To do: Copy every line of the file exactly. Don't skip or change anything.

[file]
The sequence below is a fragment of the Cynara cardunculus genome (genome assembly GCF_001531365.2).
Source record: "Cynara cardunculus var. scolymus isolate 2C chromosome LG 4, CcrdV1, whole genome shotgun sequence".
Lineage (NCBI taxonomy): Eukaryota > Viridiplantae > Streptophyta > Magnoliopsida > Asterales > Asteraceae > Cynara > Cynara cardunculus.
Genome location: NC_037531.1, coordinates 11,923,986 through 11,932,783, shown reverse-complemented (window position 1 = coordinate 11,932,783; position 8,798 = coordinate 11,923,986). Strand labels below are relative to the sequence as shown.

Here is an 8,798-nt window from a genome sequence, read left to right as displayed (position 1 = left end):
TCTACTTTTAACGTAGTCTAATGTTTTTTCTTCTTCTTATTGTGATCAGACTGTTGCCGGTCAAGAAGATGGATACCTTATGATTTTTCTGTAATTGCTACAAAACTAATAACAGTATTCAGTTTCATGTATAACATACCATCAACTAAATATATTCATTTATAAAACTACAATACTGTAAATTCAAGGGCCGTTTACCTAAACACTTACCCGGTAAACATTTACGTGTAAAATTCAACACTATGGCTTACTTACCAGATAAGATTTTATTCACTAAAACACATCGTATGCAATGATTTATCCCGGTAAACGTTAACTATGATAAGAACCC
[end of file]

The sequence below is a fragment of the Cynara cardunculus genome (genome assembly GCF_001531365.2).
Source record: "Cynara cardunculus var. scolymus isolate 2C chromosome LG 4, CcrdV1, whole genome shotgun sequence".
Lineage (NCBI taxonomy): Eukaryota > Viridiplantae > Streptophyta > Magnoliopsida > Asterales > Asteraceae > Cynara > Cynara cardunculus.
Genome location: NC_037531.1, coordinates 11,923,986 through 11,932,783, shown reverse-complemented (window position 1 = coordinate 11,932,783; position 8,798 = coordinate 11,923,986). Strand labels below are relative to the sequence as shown.

Here is an 8,798-nt window from a genome sequence, read left to right as displayed (position 1 = left end):
TCTACTTTTAACGTAGTCTAATGTTTTTTCTTCTTCTTATTGTGATCAGACTGTTGCCGGTCAAGAAGATGGATACCTTATGATTTTTCTGTAATTGCTACAAAACTAATAACAGTATTCAGTTTCATGTATAACATACCATCAACTAAATATATTCATTTATAAAACTACAATACTGTAAATTCAAGGGCCGTTTACCTAAACACTTACCCGGTAAACATTTACGTGTAAAATTCAACACTATGGCTTACTTACCAGATAAGATTTTATTCACTAAAACACATCGTATGCAATGATTTATCCCGGTAAACGTTAACTATGATAAGAACCC